Friday, 15 January 2016

Iceland with the family

For a family adventure, you need look no further than Iceland.  Only 3 hours from the UK and serviced by the budget airlines, this destination will make a massive impact on everyone - I defy any member of your family not to fall in love with this island.

Flights to this ethereal country are dearer than other destinations but the almost other-wordly appeal of Iceland is worth the extra cost.

For families, Iceland is a perfect choice - it is one of those countries who have their priorities straight; children are seen as the owners of the future and, as a result, nearly everything is free for kids in Iceland and this makes this (otherwise slightly pricey country) a viable option for a fascinating city break with 'littlish' ones in tow.

Reykjavik (meaning Smoky Bay in Icelandic) is compelling. This compact capital can be explored easily on foot and, being so tiny, you'll think you'll missed a chunk.  You haven't - it really is that small.  In a couple of hours, you'll feel at home and the village feel of the city will make you feel welcome.  And with only 115,000 Icelanders living in Reykjavik, you'll make friends quickly!

Ambling through the streets of wooden houses, you'll soon come across Hallgrimskirkja, as this beautiful church is a landmark which can be seen across the city.  Designed by Guðjón Samuel in 1937, the design is inspired by the effect of volcanic lava cooling into basalt rock.  To climb the tower offers panoramic views of Rekjavik and the ocean. 

Another attraction of Reyjavik is its very own shoreline.  Blues of every shade cascade into the ocean and a windy walk along the promenade chills your cheeks and warms your soul.  The colours are so vibrant; the whites are pristine and the silvers almost dazzle.

Only 321,000 people live in Iceland and it shows!  There is never a queue, there is seemingly little traffic and the air has a glorious purity that smarts your lungs.  Even the parliament building looks like someone's house!
The population is so small that, in 2013, an app was launched which allows Icelanders to see how closely they are related; an app much-used by the younger generations on nights out!

What this island lacks in citizens, it more than makes up for in wildlife.  There are more ponies than people in Iceland, puffins dart in and out of the water at whim and whale-watching companies touting their fascinating trips line the harbour.  So few citizens to share the most wonderful scenery...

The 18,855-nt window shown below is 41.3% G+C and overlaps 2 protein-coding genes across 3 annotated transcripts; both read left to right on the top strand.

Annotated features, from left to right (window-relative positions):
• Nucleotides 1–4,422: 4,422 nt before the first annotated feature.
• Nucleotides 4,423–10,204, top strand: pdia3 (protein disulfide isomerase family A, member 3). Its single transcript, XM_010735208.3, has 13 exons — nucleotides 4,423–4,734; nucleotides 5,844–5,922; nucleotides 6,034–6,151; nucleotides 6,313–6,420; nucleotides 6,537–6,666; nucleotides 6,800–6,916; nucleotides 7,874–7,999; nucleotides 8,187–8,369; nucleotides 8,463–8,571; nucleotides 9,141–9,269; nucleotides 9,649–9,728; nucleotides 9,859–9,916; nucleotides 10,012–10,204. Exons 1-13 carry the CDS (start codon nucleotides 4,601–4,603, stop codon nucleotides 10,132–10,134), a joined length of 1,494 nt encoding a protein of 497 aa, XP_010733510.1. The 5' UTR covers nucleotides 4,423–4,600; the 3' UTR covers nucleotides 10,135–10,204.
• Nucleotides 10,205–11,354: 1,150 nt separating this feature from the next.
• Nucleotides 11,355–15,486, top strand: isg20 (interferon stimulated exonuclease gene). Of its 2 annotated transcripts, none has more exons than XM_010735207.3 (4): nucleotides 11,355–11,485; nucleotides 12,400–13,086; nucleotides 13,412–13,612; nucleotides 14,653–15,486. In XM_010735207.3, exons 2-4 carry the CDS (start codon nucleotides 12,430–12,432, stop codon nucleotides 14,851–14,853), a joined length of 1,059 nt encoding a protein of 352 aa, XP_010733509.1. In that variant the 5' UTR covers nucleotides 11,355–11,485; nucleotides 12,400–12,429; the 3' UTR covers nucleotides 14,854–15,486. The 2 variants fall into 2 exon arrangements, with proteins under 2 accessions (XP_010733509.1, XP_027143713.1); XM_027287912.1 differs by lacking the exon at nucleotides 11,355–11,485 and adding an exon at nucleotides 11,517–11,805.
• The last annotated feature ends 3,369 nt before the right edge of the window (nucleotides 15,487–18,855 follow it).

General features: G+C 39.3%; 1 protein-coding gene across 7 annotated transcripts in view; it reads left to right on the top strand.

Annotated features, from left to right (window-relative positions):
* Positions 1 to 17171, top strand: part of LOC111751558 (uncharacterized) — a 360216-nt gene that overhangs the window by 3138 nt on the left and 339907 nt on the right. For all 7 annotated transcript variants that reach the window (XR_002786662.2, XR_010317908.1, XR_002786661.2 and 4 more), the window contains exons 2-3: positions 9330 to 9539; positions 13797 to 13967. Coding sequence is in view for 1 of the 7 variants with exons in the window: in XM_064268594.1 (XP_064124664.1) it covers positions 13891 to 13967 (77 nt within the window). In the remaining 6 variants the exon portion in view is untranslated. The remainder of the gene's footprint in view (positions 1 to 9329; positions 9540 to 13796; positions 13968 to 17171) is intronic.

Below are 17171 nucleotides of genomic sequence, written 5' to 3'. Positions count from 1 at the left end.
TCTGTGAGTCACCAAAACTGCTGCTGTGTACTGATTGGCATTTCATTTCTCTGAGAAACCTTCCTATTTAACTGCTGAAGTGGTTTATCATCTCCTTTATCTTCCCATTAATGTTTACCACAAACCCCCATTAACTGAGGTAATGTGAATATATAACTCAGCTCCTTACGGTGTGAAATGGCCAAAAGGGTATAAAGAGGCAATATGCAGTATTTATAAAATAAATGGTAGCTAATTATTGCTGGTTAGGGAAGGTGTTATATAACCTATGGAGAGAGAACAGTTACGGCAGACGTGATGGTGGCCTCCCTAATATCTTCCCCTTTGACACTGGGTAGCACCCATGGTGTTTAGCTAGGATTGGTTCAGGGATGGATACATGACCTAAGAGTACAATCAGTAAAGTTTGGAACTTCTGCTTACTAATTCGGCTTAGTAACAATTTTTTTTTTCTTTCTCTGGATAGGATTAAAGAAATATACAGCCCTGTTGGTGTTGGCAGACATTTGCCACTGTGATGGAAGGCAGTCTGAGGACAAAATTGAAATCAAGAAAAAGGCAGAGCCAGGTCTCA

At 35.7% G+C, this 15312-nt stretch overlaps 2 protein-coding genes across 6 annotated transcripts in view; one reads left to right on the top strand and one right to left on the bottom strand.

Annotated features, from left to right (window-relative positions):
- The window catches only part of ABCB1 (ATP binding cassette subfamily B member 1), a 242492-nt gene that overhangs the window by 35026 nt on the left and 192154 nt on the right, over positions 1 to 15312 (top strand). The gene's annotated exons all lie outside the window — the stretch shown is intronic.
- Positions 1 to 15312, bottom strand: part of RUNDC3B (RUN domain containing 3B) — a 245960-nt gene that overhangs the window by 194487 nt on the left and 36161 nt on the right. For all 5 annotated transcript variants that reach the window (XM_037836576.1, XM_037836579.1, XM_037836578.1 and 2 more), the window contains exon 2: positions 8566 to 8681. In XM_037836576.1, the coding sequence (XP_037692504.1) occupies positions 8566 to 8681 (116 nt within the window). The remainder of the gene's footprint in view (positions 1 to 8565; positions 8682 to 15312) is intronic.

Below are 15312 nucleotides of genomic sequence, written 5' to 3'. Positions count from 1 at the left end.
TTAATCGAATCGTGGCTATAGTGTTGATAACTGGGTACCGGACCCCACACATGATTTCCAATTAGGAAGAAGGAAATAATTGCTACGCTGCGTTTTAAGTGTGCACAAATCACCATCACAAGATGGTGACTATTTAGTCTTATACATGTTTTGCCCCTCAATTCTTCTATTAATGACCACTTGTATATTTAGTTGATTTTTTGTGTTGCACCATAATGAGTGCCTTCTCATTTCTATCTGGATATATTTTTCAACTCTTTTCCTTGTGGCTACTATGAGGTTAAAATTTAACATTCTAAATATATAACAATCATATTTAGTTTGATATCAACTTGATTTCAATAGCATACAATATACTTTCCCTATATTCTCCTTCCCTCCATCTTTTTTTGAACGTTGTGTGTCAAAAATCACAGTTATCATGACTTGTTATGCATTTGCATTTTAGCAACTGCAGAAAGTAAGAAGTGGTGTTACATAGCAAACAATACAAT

When visiting Iceland, an absolute must is the Golden Circle day tour.  This guided coach tour leaves from the centre of Reykjavik and its an amazing trip of stunning natural contrasts. This trip (free to children under twelve years) takes you to the very spot where the Eurasian tectonic plate and the North American tectonic plate meet in Thingvellir National Park.  Almost lunar in appearance, Thingvellir is remote and seemingly barren yet, upon closer inspection, it is alive with a million geology lessons rolled into one. This trip allows you to see the original parliament of Iceland, Althing.  Originating in 930, this special location means a great deal to the Icelandic people and, when you see how beautiful it is, you'll understand why.

The Golden Circle trip also takes in Gullfoss, a torrent of the river Hvítá.  The spray from this waterfall alone is enough to soak you through to the skin and the noise of the rushing water is deafening.  And, as if that wasn't enough natural beauty in one day, a stop at the Geysir geothermal area is included in the trip.  Watching the kids' faces as they wait for Strokkur, the most active geyser in Iceland, to erupt is priceless. 

Obviously, another natural phenomenon is the majestic Northern Lights.  Trips leave nightly for nature's laser show and, again, kids under twelve are free.  Tour guides explain  the science bit and the lightshow is unforgettable.  The colours, the hues and the crisp air all combine to bring the night sky to life right in front of your incredulous eyes.

So, practicalities...

Accommodation and eating out are both expensive in Iceland but these costs can be counteracted by renting an apartment rather than paying over £150 for a family room in a hotel.We stayed at Reykjavik Residence Hotel which, just along from the tiny parliament building, offered us a luxurious two-bedroomed apartment with a full kitchen.   Catering for the family is easy as just off the main square in Reykjavik is a minimart where provisions can be bought.  We dined out just the once at a fish and chips restaurant.  Yes, we needed to take out a small mortgage to buy them (£60 for the four of us) but it was by far the freshest fish we've ever tasted.

Looking at flights, April and May seem to be the cheapest months to travel north from the UK.  It's also worth considering Iceland as an add-on to a stateside holiday as airlines fly direct to the east coast of North America from Reykjavik for as little as £170 return! 

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